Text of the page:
Decision made on controversial Byron bypass
BYRON Bay Council will resume work on a controversial bypass after a government department decision ruling in its favour.
The Federal Department of Environment and Energy (DoEE) has upheld the council's decision to proceed with construction of the Byron Bay bypass confirming that the project does not require approval under the Environmental Protection and Biodiversity Act (EPBC).
The department informed the council it has assessed its environmental documentation and was satisfied the environmental offsets and controls in place are sufficient to prevent a significant impact on matters of national environmental significance.
"In 2016, council elected not to refer the Byron Bay bypass project to the DoEE for approval under the EBPC Act, following advice from independent ecologists who assessed the biodiversity impacts of the project," Byron Shire Council's general manager, Mark Arnold, said.
"The assessment in 2016 found the bypass project would not have a significant impact on matters of national environmental significance and council's position has been further vindicated by DoEE's decision," Mr Arnold said.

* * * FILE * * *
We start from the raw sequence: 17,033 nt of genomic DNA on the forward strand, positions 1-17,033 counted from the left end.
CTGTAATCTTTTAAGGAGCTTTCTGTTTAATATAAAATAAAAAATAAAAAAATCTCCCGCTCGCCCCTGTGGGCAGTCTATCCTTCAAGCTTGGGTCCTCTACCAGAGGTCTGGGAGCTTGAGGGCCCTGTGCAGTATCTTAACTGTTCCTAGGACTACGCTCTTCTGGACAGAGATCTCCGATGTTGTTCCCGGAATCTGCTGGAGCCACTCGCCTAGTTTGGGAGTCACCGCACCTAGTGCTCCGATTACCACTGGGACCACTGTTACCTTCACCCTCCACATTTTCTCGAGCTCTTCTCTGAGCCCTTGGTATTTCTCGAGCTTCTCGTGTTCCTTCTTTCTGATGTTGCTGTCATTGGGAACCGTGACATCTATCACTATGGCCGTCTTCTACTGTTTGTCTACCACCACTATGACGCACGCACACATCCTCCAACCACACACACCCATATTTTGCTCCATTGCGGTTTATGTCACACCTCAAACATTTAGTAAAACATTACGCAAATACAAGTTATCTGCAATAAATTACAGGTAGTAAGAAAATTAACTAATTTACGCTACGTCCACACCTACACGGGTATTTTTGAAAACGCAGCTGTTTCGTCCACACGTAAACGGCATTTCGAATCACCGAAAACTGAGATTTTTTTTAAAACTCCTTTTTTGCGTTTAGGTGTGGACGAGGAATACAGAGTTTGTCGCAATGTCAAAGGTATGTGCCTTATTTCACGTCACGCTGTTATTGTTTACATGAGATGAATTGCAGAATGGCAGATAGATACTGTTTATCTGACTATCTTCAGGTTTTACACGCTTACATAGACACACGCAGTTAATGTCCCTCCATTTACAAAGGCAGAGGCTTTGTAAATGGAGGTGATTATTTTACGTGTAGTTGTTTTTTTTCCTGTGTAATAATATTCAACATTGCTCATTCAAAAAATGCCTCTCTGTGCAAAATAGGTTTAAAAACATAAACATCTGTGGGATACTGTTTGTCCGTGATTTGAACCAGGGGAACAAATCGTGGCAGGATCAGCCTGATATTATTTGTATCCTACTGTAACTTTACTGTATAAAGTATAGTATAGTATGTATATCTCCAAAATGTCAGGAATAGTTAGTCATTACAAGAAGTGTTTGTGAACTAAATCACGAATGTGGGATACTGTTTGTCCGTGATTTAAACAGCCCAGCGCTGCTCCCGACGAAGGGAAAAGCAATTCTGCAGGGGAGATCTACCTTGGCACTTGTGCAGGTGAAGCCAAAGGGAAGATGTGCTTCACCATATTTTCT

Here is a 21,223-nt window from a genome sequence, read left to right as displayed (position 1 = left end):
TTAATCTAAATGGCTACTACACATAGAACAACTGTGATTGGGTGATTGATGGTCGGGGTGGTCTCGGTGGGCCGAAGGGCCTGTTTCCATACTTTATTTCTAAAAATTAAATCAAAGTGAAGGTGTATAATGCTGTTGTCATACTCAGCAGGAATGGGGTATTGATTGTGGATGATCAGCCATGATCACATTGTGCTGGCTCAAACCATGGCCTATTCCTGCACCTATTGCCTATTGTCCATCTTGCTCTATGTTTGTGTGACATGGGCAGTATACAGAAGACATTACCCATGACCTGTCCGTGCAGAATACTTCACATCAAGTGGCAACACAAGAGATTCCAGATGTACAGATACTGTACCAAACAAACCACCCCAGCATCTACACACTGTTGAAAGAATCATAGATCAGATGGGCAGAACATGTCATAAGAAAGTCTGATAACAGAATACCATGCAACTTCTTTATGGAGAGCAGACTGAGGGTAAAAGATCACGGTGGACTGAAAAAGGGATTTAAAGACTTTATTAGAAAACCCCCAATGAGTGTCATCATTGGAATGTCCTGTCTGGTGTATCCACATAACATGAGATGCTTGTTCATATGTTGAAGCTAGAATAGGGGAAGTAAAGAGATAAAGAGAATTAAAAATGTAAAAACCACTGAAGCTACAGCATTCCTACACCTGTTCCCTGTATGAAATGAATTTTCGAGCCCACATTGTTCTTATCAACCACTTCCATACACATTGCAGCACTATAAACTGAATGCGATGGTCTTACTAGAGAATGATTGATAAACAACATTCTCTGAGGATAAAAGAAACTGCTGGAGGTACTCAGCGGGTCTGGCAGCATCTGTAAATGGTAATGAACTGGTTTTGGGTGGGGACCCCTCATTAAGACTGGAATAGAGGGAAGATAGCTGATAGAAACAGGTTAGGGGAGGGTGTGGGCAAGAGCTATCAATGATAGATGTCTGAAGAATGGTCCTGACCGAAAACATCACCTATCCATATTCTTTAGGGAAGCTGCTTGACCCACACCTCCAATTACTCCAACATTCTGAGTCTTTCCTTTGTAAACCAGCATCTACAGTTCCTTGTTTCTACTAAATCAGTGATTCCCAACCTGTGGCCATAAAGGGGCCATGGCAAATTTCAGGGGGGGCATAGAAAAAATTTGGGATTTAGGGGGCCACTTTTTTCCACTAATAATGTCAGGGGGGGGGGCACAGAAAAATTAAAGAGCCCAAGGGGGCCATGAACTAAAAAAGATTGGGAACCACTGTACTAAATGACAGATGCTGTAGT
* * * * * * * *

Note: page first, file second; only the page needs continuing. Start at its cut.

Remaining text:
"We look forward to getting on with the job now and delivering this important piece of infrastructure for our community."
The council submitted referral documentation to the Department of Environment and Energy in October 2019, following allegations that the Byron Bay bypass was in breach of the EPBC Act.
"To remove all doubt, and to obtain official confirmation of our original assessment, council referred the project documentation to the DoEE," Mr Arnold said.
"The DoEE is satisfied with our existing offsets and mitigation measures that were already planned to be implemented as part of the construction process," he said.
"The referral process has not resulted in any new environmental conditions or constraints on the project, providing we undertake the mitigation measures that we had already planned to as part of the project" he said.
"As we've said all along, council is committed to going above and beyond when it comes to environmental management on this project.
"One way we're doing this is by increasing the number of hours spent on the ground as part of our Mitchell's Rainforest Snail habitat pre-clearing protocol, and enhancing additional areas of habitat for this important threatened species" he said.
Stage 1 on the Byron Bay bypass project is nearing completion and Stage 2 will commence when the required resources become available.
A link to the DoEE correspondence is available on council's website at www.byron.nsw.gov.au/byronbypass